David Cameron and Nick Clegg will plot a course towards a potential extension of their coalition tomorrow, when they present a "mid-term report" on their performance in government since 2010.
The Prime Minister and Deputy Prime Minister will detail their "key achievements" at the parliamentary mid-point, in areas including the economy, jobs, welfare and health.
Mr Cameron last night underlined his determination to serve as Prime Minister until at least 2020 to oversee a wave of new reforms, including a renegotiation of Britain's relationship with Europe.
In an interview with The Sunday Telegraph, he said there would be no turning back on policies unpopular with his party's grassroots, such as same-sex marriage, the imminent child benefit cut for the better-off and the protection of foreign aid spending.
Asked if he would stay as Prime Minister until 2020, amid rumours that he would stand down and cede the floor to challengers including London's mayor, Boris Johnson, Mr Cameron said: "Yes – look, I want to fight the next election, win the next election and serve – that is what I want to do."
The mid-term event, revealed in The Independent on Sunday in October, will also be used to bring the Conservatives and the Liberal Democrats closer together as they go into the second half of the parliament – and the election beyond. Officials last night said the restatement of vows, after a troubled period distorted by arguments over issues such as the House of Lords and Europe, was an opportunity to stress that "both parties remain committed to the Government's programme of economic and social reform".
Mr Cameron and Mr Clegg are also expected to "make a political argument about the coalition", challenging the claim that "the coalition has been a single-issue government, focused on nothing but the deficit".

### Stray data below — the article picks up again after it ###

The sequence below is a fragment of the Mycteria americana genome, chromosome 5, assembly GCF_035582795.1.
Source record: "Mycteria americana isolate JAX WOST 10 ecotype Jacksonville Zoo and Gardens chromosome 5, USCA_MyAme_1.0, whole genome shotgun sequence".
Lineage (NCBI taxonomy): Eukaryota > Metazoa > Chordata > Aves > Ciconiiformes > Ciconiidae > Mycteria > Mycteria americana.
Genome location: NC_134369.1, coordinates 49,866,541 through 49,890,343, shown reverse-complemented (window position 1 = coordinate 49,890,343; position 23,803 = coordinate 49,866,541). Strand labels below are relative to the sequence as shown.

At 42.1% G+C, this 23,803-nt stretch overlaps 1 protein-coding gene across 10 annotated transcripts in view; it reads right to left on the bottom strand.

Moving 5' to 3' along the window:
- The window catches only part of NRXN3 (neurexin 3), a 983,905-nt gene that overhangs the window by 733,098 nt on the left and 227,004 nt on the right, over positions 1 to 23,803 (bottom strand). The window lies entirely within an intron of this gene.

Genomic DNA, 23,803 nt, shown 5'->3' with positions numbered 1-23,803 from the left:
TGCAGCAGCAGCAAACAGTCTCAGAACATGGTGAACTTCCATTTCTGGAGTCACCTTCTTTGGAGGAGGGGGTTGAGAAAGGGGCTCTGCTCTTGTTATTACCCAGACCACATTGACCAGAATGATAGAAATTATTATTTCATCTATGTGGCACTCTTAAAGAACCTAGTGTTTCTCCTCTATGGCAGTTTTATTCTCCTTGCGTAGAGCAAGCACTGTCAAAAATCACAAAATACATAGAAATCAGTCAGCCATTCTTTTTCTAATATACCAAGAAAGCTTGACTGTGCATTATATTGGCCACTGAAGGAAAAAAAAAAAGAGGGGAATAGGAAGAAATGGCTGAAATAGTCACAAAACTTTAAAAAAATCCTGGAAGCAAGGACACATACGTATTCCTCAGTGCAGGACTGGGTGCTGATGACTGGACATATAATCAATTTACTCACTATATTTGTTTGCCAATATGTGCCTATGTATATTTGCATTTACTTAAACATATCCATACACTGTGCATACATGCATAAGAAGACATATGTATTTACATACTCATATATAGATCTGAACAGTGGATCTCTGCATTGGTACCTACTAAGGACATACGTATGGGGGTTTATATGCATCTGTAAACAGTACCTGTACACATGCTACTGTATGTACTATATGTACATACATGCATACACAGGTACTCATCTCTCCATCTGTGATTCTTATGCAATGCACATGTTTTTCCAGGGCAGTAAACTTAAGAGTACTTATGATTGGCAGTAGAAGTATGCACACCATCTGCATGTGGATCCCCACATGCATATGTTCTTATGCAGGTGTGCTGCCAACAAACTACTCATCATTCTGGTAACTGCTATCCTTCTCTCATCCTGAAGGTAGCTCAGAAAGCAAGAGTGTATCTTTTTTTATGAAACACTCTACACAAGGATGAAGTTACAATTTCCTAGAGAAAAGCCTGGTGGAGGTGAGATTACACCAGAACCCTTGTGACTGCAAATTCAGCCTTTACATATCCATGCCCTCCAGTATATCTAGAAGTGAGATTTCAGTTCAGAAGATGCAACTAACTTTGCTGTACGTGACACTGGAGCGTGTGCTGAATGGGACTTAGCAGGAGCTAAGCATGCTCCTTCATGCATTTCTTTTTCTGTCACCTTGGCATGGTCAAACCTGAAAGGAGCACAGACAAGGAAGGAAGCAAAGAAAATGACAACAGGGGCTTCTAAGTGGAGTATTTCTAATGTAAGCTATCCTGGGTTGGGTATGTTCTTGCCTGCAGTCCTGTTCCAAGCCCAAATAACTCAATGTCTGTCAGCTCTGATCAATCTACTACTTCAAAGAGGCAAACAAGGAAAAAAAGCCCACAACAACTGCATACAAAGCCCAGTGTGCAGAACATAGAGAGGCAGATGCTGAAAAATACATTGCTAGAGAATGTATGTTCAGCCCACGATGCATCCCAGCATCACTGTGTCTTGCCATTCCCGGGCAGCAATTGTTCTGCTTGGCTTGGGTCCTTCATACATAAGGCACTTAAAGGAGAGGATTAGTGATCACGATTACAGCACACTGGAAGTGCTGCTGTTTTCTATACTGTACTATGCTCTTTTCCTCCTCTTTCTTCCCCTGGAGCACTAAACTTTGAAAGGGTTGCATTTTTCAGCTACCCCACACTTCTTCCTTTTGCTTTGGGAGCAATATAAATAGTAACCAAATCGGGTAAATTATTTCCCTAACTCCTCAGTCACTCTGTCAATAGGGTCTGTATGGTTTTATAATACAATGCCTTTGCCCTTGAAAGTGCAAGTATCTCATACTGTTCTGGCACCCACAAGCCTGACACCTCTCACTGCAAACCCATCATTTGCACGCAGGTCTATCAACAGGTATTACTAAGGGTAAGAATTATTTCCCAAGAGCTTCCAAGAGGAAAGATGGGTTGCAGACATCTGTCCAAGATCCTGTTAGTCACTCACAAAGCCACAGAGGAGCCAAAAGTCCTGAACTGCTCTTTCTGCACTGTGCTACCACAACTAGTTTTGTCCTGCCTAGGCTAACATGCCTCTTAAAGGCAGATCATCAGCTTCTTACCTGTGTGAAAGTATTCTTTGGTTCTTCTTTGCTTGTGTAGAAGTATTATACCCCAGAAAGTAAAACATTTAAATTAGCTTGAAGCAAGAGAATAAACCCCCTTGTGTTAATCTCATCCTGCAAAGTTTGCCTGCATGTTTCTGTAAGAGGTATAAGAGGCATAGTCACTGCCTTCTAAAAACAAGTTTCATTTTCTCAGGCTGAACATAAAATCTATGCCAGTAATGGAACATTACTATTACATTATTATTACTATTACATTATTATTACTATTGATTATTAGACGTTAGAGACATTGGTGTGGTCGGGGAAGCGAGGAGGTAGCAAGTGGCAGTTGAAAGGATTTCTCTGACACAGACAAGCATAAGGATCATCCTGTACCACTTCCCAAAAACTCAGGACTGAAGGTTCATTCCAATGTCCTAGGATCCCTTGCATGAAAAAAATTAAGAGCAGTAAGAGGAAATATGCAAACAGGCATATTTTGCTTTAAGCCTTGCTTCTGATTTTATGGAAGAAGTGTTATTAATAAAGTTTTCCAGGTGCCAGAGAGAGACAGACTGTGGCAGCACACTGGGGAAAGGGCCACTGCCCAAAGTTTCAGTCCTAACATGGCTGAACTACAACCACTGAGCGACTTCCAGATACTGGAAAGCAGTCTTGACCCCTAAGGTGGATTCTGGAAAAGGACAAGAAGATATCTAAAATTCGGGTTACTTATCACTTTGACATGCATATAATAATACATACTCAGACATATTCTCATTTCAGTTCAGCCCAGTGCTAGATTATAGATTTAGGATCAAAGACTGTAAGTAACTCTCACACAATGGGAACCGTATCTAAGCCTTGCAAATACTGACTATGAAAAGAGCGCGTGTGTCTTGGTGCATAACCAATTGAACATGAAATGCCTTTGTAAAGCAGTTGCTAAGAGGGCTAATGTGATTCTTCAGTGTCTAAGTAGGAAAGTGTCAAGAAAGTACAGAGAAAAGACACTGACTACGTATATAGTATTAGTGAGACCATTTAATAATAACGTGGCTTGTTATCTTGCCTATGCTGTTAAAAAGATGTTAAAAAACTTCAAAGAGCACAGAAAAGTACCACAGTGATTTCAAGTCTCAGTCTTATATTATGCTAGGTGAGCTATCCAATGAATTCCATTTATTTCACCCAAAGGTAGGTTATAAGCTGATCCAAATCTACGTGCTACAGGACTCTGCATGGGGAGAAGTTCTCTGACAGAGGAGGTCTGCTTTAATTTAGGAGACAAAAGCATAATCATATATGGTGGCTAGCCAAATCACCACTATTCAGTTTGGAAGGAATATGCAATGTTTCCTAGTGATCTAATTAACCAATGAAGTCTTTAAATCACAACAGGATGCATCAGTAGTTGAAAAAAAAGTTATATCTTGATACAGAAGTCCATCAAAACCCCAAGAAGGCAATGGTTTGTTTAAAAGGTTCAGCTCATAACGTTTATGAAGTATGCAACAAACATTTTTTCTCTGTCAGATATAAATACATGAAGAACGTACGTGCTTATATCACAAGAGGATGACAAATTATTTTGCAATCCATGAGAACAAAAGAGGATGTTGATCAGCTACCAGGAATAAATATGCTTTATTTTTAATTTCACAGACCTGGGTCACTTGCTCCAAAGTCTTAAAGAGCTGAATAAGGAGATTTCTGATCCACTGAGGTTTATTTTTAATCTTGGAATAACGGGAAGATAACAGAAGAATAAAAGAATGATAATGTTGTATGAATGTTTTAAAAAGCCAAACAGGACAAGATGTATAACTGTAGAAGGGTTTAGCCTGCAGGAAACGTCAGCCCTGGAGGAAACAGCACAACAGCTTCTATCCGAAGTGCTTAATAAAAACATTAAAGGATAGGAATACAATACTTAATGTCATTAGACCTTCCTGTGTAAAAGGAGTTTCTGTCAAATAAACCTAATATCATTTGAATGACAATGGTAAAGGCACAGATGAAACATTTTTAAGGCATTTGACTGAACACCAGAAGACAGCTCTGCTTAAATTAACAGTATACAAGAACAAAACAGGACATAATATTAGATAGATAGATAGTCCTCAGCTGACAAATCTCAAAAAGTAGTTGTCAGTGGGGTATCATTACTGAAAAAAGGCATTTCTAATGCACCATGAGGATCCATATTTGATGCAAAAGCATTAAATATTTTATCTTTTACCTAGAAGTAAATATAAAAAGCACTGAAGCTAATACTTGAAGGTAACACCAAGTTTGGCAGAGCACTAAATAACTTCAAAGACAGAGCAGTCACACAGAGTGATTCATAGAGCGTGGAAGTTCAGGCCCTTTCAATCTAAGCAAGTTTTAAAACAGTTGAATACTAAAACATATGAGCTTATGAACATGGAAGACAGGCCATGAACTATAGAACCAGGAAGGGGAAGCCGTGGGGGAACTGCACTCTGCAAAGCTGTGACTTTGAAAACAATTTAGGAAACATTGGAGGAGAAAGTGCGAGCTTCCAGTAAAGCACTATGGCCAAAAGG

But Labour's vice-chairman, Michael Dugher, said: "They said they'd fix the economy. But living standards are still falling for the hard-working majority, while a handful of millionaires get huge tax cuts. They said they'd fix welfare, but the welfare bill has gone up not down. Families who put their trust in David Cameron and Nick Clegg's promises of change will be bitterly disappointed to see that another relaunch is all they are offering."
The coalition 2.0 agreement had been shelved last year as the Tories and Lib Dems squabbled over a number of contentious policies – and Downing Street advisers fretted over whether they could fill it with inspiring new ideas. But in the autumn, responsibility for drawing up the roadmap to 2015 was handed to a close group of five leadership "trusties": Cabinet Office ministers Oliver Letwin and David Laws; the Chief Secretary to the Treasury, Danny Alexander; Lib Dem special adviser Julian Astle, and Tory aide Patrick Rock.
The PM and his deputy will publish the document and announce forthcoming policy areas tomorrow at a joint event in London following a morning meeting of the Cabinet. The mid-term review will "highlight key achievements of the coalition and set out some new policies for the rest of the parliament".
The party leaders are expected to state that the Government will continue to prioritise fixing the economy and reforming welfare and education, but the mid-term review will also "outline additional long-term policy challenges that we want to tackle in the second half of the parliament".
"Key achievements" listed in the document include moves to "cut the deficit left by Labour by 25 per cent and set out credible plans for a balanced budget"; to create "over a million private-sector jobs as the economy rebalances, and a record number of apprenticeships"; and to make "welfare fairer".